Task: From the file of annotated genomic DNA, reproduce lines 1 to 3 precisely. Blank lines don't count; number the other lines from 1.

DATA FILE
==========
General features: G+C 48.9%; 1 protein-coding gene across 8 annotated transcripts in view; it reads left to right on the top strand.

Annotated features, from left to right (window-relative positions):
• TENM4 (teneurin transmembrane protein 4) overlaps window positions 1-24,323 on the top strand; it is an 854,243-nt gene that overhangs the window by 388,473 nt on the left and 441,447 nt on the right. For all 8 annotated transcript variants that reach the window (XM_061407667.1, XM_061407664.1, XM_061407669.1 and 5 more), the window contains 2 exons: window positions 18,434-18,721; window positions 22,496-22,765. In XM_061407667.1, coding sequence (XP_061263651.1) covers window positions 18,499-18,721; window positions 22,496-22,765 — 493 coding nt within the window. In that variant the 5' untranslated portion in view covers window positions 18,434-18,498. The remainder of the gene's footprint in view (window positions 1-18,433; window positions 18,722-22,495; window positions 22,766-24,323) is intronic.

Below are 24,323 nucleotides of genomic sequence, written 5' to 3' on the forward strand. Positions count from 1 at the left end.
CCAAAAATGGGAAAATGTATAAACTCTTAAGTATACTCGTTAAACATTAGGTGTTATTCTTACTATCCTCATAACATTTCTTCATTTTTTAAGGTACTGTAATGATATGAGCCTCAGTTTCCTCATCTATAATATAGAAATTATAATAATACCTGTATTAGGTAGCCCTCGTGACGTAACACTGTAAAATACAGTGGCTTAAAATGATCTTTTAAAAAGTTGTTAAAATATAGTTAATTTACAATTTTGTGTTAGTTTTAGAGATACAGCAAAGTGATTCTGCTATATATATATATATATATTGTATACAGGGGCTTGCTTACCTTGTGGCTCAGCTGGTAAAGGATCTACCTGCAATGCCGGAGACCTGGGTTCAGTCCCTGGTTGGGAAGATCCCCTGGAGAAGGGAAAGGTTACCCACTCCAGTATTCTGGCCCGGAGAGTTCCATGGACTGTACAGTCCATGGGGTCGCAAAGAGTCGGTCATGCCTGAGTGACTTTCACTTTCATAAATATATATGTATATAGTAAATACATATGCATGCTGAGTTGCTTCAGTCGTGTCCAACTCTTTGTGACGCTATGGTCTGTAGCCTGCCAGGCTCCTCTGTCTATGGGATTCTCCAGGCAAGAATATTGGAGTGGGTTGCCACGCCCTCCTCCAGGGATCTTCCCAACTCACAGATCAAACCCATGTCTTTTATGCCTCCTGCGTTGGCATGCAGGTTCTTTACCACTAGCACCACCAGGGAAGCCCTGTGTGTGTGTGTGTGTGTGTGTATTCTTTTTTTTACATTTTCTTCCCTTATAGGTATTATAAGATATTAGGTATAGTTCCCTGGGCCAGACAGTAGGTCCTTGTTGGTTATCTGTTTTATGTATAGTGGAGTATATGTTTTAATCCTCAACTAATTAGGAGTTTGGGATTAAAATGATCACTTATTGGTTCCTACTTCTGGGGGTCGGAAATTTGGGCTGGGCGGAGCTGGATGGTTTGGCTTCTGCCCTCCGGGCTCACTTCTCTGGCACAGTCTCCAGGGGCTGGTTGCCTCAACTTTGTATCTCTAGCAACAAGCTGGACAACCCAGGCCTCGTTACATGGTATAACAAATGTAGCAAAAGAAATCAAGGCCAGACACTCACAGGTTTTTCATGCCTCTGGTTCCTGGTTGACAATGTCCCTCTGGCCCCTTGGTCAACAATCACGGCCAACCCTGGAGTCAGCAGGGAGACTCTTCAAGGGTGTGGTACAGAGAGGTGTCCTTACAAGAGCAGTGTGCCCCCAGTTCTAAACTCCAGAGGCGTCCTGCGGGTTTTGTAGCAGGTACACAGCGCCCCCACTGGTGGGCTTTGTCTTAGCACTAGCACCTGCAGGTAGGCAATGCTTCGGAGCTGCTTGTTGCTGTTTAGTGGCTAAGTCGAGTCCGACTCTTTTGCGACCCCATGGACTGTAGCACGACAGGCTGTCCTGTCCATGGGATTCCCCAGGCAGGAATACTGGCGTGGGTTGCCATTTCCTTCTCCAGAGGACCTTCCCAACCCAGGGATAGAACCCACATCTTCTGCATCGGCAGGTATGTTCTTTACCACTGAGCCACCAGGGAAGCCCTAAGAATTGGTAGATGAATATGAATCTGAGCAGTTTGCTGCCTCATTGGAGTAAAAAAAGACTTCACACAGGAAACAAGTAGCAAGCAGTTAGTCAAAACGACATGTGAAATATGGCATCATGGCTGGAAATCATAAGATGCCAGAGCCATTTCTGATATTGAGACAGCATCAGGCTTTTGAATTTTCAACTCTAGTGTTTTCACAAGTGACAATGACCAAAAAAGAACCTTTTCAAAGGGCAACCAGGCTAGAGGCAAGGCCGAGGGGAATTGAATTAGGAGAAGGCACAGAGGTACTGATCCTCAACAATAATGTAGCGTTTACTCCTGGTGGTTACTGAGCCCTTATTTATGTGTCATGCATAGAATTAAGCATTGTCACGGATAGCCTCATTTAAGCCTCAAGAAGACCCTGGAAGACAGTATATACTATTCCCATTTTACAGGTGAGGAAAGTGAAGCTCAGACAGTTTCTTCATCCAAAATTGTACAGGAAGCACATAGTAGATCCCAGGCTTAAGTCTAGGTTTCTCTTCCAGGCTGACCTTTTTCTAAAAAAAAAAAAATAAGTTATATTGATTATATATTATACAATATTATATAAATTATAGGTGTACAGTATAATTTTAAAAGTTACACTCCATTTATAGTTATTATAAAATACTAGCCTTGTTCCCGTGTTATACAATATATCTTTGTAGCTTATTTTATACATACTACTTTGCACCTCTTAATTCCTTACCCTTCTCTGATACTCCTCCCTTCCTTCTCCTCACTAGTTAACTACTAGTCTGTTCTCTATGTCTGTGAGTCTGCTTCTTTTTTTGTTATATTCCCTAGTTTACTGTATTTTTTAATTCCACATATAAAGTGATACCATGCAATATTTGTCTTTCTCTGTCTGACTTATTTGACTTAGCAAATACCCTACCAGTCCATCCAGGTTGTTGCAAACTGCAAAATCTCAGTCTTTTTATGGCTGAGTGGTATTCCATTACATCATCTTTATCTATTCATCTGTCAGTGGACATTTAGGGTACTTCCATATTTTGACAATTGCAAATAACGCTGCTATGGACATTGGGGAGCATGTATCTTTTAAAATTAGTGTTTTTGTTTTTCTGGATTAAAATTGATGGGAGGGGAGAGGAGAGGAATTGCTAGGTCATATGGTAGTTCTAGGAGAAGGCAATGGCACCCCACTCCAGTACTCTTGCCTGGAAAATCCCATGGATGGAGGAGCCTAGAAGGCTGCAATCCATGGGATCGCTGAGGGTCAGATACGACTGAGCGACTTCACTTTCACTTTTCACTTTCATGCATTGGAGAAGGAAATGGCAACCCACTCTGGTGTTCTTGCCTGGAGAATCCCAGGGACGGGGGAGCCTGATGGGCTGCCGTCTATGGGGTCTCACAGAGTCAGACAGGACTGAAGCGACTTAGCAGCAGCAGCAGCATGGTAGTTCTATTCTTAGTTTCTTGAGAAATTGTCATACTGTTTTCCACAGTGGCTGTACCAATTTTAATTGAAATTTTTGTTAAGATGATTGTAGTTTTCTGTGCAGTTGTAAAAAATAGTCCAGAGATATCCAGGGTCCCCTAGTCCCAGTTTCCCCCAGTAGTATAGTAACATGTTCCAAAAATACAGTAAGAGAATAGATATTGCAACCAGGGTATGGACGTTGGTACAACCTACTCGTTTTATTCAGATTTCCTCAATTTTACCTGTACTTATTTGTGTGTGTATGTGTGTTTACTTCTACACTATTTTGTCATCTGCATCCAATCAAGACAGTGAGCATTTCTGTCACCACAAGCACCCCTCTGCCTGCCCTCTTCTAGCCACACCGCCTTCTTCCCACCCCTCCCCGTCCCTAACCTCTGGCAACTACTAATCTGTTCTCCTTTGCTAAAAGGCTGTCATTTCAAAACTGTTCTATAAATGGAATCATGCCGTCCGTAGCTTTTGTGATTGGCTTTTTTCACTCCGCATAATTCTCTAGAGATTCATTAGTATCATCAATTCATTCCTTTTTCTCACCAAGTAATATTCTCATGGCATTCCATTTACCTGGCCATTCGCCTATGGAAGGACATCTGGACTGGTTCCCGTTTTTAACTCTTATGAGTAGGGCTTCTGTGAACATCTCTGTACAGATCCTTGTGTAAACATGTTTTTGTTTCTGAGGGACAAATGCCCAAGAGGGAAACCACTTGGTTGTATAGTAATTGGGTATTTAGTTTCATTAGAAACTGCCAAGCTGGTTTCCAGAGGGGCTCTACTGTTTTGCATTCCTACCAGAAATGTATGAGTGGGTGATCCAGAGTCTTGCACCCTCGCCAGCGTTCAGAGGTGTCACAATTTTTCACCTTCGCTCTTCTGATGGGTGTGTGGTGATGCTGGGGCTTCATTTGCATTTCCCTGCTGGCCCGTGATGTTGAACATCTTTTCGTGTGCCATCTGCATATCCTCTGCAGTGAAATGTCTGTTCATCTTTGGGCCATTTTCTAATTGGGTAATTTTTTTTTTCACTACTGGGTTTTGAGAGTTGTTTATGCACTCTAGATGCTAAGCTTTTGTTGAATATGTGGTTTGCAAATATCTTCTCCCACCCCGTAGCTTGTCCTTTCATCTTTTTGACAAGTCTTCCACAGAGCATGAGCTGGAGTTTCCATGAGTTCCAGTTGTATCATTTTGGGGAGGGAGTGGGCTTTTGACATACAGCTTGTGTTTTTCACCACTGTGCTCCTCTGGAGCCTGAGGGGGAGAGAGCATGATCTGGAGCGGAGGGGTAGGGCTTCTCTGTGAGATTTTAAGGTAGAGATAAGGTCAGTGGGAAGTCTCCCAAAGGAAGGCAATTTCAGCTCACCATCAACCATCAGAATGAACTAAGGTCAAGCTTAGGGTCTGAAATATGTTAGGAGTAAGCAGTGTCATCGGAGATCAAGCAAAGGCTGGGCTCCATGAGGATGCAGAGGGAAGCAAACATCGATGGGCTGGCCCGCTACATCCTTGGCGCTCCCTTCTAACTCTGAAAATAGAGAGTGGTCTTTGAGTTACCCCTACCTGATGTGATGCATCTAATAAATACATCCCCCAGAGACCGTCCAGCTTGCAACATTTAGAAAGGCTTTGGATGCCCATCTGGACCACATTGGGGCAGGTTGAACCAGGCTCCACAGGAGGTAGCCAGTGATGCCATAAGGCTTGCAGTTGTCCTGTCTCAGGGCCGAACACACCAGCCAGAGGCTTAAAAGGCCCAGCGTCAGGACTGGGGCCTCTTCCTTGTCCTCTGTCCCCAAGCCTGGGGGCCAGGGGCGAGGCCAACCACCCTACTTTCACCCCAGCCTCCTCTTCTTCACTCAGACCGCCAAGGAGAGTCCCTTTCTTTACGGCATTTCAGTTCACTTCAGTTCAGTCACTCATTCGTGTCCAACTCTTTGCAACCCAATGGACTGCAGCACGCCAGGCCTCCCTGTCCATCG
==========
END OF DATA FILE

General features: G+C 48.9%; 1 protein-coding gene across 8 annotated transcripts in view; it reads left to right on the top strand.

Annotated features, from left to right (window-relative positions):
• TENM4 (teneurin transmembrane protein 4) overlaps window positions 1-24,323 on the top strand; it is an 854,243-nt gene that overhangs the window by 388,473 nt on the left and 441,447 nt on the right. For all 8 annotated transcript variants that reach the window (XM_061407667.1, XM_061407664.1, XM_061407669.1 and 5 more), the window contains 2 exons: window positions 18,434-18,721; window positions 22,496-22,765. In XM_061407667.1, coding sequence (XP_061263651.1) covers window positions 18,499-18,721; window positions 22,496-22,765 — 493 coding nt within the window. In that variant the 5' untranslated portion in view covers window positions 18,434-18,498. The remainder of the gene's footprint in view (window positions 1-18,433; window positions 18,722-22,495; window positions 22,766-24,323) is intronic.